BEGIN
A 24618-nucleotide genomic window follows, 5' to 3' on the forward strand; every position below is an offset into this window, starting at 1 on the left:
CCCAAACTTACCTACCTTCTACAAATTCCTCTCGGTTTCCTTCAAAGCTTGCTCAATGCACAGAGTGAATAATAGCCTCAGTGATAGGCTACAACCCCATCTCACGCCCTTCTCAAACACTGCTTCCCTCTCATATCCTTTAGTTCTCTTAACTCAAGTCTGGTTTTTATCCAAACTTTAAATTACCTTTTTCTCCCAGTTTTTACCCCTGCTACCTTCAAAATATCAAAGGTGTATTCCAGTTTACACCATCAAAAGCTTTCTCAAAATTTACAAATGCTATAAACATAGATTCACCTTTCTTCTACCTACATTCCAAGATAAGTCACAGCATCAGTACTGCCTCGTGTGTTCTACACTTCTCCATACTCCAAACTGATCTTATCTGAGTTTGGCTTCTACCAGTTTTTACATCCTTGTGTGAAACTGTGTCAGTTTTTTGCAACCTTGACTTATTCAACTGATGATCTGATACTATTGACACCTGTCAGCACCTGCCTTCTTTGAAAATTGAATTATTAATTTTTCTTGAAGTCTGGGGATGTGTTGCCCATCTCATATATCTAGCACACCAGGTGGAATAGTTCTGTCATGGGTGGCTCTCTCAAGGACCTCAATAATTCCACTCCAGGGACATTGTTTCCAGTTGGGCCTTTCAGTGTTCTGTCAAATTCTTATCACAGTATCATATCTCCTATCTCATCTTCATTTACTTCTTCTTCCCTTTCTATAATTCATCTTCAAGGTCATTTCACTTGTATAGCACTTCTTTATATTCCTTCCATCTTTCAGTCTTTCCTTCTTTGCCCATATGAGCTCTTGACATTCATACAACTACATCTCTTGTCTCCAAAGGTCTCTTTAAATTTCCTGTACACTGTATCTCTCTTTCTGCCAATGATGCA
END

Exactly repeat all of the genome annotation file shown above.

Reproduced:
A 24618-nucleotide genomic window follows, 5' to 3' on the forward strand; every position below is an offset into this window, starting at 1 on the left:
CCCAAACTTACCTACCTTCTACAAATTCCTCTCGGTTTCCTTCAAAGCTTGCTCAATGCACAGAGTGAATAATAGCCTCAGTGATAGGCTACAACCCCATCTCACGCCCTTCTCAAACACTGCTTCCCTCTCATATCCTTTAGTTCTCTTAACTCAAGTCTGGTTTTTATCCAAACTTTAAATTACCTTTTTCTCCCAGTTTTTACCCCTGCTACCTTCAAAATATCAAAGGTGTATTCCAGTTTACACCATCAAAAGCTTTCTCAAAATTTACAAATGCTATAAACATAGATTCACCTTTCTTCTACCTACATTCCAAGATAAGTCACAGCATCAGTACTGCCTCGTGTGTTCTACACTTCTCCATACTCCAAACTGATCTTATCTGAGTTTGGCTTCTACCAGTTTTTACATCCTTGTGTGAAACTGTGTCAGTTTTTTGCAACCTTGACTTATTCAACTGATGATCTGATACTATTGACACCTGTCAGCACCTGCCTTCTTTGAAAATTGAATTATTAATTTTTCTTGAAGTCTGGGGATGTGTTGCCCATCTCATATATCTAGCACACCAGGTGGAATAGTTCTGTCATGGGTGGCTCTCTCAAGGACCTCAATAATTCCACTCCAGGGACATTGTTTCCAGTTGGGCCTTTCAGTGTTCTGTCAAATTCTTATCACAGTATCATATCTCCTATCTCATCTTCATTTACTTCTTCTTCCCTTTCTATAATTCATCTTCAAGGTCATTTCACTTGTATAGCACTTCTTTATATTCCTTCCATCTTTCAGTCTTTCCTTCTTTGCCCATATGAGCTCTTGACATTCATACAACTACATCTCTTGTCTCCAAAGGTCTCTTTAAATTTCCTGTACACTGTATCTCTCTTTCTGCCAATGATGCA